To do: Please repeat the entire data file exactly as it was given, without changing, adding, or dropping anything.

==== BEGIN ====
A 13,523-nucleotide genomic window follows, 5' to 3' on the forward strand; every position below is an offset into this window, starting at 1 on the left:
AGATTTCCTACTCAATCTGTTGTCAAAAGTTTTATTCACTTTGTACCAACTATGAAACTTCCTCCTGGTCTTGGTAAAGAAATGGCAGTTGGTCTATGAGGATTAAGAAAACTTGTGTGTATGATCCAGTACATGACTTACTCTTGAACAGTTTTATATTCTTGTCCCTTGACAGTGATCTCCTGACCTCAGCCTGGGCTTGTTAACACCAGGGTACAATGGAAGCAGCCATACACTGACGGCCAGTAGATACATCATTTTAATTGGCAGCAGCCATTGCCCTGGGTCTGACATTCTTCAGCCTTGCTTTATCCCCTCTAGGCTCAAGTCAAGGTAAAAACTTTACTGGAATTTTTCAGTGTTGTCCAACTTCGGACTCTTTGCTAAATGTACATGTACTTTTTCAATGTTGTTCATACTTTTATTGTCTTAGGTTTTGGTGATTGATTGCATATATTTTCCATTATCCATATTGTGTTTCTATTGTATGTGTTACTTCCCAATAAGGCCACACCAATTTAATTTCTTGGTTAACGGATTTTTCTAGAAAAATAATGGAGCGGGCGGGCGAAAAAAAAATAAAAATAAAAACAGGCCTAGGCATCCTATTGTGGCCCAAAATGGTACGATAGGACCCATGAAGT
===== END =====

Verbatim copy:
A 13,523-nucleotide genomic window follows, 5' to 3' on the forward strand; every position below is an offset into this window, starting at 1 on the left:
AGATTTCCTACTCAATCTGTTGTCAAAAGTTTTATTCACTTTGTACCAACTATGAAACTTCCTCCTGGTCTTGGTAAAGAAATGGCAGTTGGTCTATGAGGATTAAGAAAACTTGTGTGTATGATCCAGTACATGACTTACTCTTGAACAGTTTTATATTCTTGTCCCTTGACAGTGATCTCCTGACCTCAGCCTGGGCTTGTTAACACCAGGGTACAATGGAAGCAGCCATACACTGACGGCCAGTAGATACATCATTTTAATTGGCAGCAGCCATTGCCCTGGGTCTGACATTCTTCAGCCTTGCTTTATCCCCTCTAGGCTCAAGTCAAGGTAAAAACTTTACTGGAATTTTTCAGTGTTGTCCAACTTCGGACTCTTTGCTAAATGTACATGTACTTTTTCAATGTTGTTCATACTTTTATTGTCTTAGGTTTTGGTGATTGATTGCATATATTTTCCATTATCCATATTGTGTTTCTATTGTATGTGTTACTTCCCAATAAGGCCACACCAATTTAATTTCTTGGTTAACGGATTTTTCTAGAAAAATAATGGAGCGGGCGGGCGAAAAAAAAATAAAAATAAAAACAGGCCTAGGCATCCTATTGTGGCCCAAAATGGTACGATAGGACCCATGAAGT